It could have been The Exorcist meets End of Days
Deliver Us From Evil Review
Blending cop thriller with demonic possession horror, Deliver Us From Evil has some nice ideas going for it, but ultimately feels a little hampered by a desire to be realistic.Indeed, it’s not a wholly original concept, and might make some think back to the days of Arnie trying to give us a more grizzled anti-hero offering in his atypical supernatural thriller End of Days, but this is a far cry from that film in terms of delivery, eschewing over-the-top action and antics in favour of a more downbeat vision of dirty streets and genuine evil wandering them.
The story is purportedly based on a real-life detective who encountered such demonic possession whilst investigating some strange crimes, but the actual specifics of the narrative are utterly fictional, so you wonder why the filmmakers try so hard to hold on to plausibility. Basically Detective Sarchie stumbles upon a trio of possessed Iraq veterans and is forced to reluctantly put aside his understandable cynicism and team up with a rather unorthodox priest to combat this new evil.Aside from a couple of particularly tense encounters, and one solid but under-explored hand-to-hand combat sequence, the majority of Deliver Us From Evil feels strikingly familiar, and it’s actually the early scenes of normal cop investigations that draw us in more than the Exorcism-flavoured antics towards the end.
Eric Bana may feel like he’s slumming it, but he certainly invests himself in the role of the lead cop, and he has decent chemistry with Edgar Ramirez’s priest, but they don’t ever quite convince in what they’re expected to make us believe. They have some nice moments together – like the entire flashback confession, which is really rather brutal – but they are inherently limited by the material, which trades in the supernatural in such a desperate-to-be-real fashion that it almost risks alienating anybody not prepared to accept that 'this is real.'
Blu-ray Picture QualityDeliver Us From Evil hits UK Region Free Blu-ray with a surprisingly spectacular 1080p/AVC-encoded High Definition video presentation in the movie’s original theatrical aspect ratio of 2.40:1 widescreen. Despite being a resoundingly dark and almost entirely (if not entirely) night-set feature, the digital cinematography handles the darkness effortlessly.
Sony’s release delivers frequently astounding detail and precision, and a near-flawless image throughout.
The colour scheme is expectedly tailored for the night-setting, with a few neon tones striking through the grimy, slick environment, and with the shadows coming alive – sometimes literally. Indeed, the video presentation is so good that it often makes the surveillance camera footage, which is peppered throughout the piece, look better than you would think it would actually be in real life. Black levels, if you even need to ask, are fantastic; rich and deep and seemingly limitless, and there appear to be no overt digital defects to plague your enjoyment of this feature. In its own right, despite the content not being particularly tailored for it, this is a demo presentation, certainly a benchmark in terms of just what you can do with such a dark feature.
Blu-ray Sound QualityThe accompanying DTS-HD Master Audio 5.1 track is almost as impressive.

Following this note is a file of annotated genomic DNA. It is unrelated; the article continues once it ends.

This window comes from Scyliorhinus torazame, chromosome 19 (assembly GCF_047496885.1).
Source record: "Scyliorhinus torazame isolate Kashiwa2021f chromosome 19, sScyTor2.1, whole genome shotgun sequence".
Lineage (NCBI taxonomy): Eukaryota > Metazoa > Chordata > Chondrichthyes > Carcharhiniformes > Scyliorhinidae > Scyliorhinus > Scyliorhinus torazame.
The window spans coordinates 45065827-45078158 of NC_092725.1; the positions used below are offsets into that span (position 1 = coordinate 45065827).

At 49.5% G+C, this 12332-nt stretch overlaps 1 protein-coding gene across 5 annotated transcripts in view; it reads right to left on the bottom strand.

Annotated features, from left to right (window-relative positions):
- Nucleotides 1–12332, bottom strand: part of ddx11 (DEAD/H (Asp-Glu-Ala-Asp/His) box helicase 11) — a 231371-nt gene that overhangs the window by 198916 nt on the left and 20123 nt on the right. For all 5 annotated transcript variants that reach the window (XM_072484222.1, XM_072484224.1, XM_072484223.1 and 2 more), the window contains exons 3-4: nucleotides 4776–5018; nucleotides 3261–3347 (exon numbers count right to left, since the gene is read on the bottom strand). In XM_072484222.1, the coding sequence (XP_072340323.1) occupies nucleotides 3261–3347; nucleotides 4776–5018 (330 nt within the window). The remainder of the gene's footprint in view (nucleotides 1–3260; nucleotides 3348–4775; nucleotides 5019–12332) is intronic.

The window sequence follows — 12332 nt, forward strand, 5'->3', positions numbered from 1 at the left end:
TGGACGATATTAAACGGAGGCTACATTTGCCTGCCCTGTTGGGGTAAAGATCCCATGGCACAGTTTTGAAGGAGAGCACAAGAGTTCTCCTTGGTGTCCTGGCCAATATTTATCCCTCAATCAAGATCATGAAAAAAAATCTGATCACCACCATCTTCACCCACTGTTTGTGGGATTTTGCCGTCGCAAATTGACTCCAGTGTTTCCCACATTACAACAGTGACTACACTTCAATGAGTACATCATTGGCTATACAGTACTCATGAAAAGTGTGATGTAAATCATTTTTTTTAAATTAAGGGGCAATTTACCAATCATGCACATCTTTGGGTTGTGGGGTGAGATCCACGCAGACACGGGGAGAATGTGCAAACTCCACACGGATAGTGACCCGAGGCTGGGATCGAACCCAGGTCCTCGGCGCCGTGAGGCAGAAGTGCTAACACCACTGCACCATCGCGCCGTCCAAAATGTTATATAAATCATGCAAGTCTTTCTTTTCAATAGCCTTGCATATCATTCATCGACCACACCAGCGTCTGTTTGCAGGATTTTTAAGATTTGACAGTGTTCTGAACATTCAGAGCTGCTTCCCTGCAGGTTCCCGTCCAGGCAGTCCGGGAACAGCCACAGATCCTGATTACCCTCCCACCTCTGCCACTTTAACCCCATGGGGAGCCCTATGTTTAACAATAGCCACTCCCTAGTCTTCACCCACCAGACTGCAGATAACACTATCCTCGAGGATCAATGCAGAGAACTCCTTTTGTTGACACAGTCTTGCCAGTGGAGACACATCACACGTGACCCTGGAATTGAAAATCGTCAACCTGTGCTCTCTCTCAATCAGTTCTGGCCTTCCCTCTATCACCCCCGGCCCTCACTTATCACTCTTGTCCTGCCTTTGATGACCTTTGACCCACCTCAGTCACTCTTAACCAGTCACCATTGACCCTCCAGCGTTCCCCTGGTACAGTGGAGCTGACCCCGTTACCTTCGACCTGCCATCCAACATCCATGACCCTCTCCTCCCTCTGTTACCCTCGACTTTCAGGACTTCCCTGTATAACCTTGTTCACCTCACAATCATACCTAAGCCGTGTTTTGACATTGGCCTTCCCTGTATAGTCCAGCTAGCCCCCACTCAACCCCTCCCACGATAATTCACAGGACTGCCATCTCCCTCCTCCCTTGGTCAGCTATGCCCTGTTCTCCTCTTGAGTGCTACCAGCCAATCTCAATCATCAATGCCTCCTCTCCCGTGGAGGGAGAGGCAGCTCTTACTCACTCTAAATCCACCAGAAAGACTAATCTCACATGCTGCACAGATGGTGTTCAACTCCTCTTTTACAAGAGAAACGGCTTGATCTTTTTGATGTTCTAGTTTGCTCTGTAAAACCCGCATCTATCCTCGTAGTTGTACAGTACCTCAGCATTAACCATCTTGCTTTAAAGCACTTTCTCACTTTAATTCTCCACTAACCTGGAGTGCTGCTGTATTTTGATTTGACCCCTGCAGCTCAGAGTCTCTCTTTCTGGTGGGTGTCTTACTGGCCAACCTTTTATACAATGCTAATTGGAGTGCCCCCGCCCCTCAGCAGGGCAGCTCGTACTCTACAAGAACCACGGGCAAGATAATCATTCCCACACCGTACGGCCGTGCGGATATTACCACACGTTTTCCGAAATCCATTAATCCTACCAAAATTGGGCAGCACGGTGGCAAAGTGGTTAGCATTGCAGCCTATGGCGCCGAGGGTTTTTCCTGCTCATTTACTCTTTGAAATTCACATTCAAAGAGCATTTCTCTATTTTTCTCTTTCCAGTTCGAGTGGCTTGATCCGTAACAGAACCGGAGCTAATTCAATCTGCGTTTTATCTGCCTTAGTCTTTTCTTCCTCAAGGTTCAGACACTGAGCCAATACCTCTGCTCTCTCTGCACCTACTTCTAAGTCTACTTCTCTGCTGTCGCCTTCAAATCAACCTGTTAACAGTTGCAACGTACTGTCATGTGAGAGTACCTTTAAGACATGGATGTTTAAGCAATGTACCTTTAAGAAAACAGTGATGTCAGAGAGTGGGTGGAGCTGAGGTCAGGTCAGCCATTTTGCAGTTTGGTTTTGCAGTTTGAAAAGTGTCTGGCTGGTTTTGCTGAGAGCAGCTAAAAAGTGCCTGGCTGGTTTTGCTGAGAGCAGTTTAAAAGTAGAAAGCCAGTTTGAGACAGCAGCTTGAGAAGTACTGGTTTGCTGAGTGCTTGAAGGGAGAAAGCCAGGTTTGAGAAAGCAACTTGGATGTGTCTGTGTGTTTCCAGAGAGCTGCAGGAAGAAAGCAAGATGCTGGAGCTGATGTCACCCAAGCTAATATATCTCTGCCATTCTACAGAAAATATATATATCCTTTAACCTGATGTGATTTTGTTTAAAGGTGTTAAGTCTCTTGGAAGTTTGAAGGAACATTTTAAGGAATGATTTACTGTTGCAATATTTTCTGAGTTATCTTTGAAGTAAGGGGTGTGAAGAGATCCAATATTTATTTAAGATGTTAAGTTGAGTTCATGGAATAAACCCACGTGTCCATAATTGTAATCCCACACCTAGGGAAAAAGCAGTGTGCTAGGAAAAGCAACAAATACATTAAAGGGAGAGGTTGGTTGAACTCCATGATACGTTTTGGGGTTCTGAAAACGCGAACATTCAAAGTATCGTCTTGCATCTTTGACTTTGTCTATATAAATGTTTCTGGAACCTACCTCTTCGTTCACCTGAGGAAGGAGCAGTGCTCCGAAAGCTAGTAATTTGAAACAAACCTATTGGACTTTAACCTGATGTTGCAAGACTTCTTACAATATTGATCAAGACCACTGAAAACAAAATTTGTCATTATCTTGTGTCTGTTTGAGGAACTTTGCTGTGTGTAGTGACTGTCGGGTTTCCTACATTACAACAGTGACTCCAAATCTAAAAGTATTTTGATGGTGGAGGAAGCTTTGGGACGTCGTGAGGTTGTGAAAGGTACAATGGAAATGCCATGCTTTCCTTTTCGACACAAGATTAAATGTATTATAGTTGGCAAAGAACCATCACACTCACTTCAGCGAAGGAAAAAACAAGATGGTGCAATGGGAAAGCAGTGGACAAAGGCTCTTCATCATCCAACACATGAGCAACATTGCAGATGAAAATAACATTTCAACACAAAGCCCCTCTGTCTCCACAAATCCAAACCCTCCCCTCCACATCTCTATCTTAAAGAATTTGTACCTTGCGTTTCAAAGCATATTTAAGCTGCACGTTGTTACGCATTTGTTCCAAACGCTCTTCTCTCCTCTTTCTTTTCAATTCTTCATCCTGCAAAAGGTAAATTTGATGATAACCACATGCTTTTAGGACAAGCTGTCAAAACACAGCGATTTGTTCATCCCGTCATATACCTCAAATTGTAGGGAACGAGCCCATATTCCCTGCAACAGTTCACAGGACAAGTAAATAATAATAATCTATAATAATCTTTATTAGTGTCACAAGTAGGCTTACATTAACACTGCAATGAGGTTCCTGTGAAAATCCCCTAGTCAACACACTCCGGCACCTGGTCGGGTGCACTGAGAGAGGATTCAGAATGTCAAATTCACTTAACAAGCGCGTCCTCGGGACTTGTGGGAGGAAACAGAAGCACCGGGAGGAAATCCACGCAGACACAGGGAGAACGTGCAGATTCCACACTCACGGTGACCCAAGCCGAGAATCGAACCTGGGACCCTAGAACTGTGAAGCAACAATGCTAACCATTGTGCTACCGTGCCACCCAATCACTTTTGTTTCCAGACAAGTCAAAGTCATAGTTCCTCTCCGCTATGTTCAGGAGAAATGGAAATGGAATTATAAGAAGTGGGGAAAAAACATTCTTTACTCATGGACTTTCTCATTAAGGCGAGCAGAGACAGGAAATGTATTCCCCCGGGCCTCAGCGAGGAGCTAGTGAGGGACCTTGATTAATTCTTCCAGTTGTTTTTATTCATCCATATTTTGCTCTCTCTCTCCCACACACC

Delivering clear and coherent dialogue throughout, largely dominating the frontal array where required but also prepared to creep up at you from the surrounds, as if your own walls are coming alive with the voices from a demonically possessed psyche. Indeed the effects are probably the most involving part of the proceedings, from the opening assault to the various police skirmishes, to the exorcistic finale. The surround array is particularly well served by these more creepy flourishes – everything from growling lions to scuttling insects; echoing screams to deathly howls – whilst the occasional gunshots remind us of the punchy LFE presence that’s ever-ready to bring you to your knees. The score is well presented too, and allows further fuel for the surrounds. Overall it’s a strong, impressive presentation that’s easily demo quality.
Blu-ray ExtrasAside from the now near-mandatory UV copy we get a decent enough selection of background featurettes, with a headlining commentary by writer/director Scott Derrickson supported by four featurettes, each running at about 10 minutes in length: Illuminating Evil looking at the real-life detective Sarchie (complete with interviews); Deliver Us From Demons looking at the practical makeup; The Two Sergeants looking at the attempt to blend fact and fiction; and The Demon Detective further detailing Sarchie’s investigations.
Deliver Us From Evil VerdictFunnily enough, there are plenty of entertaining flicks with the same themes, which are played straight but don’t take themselves quite so seriously, and Deliver Me From Evil neither has the cinematic presence of The Exorcist nor the sheer silly enjoyment factor of something like End of Days.
Playing it documentary-style feels an awful lot like playing it safe, with this supposedly based-on-a-real-person tale limited by its own self-imposed restrictions.
At least the Region Free UK Blu-ray from Sony looks and sounds pretty spectacular, and there are a nice selection of extras to please fans. It's far from a bad feature, and not quite a bland feature, but it never really escapes its own limitations.
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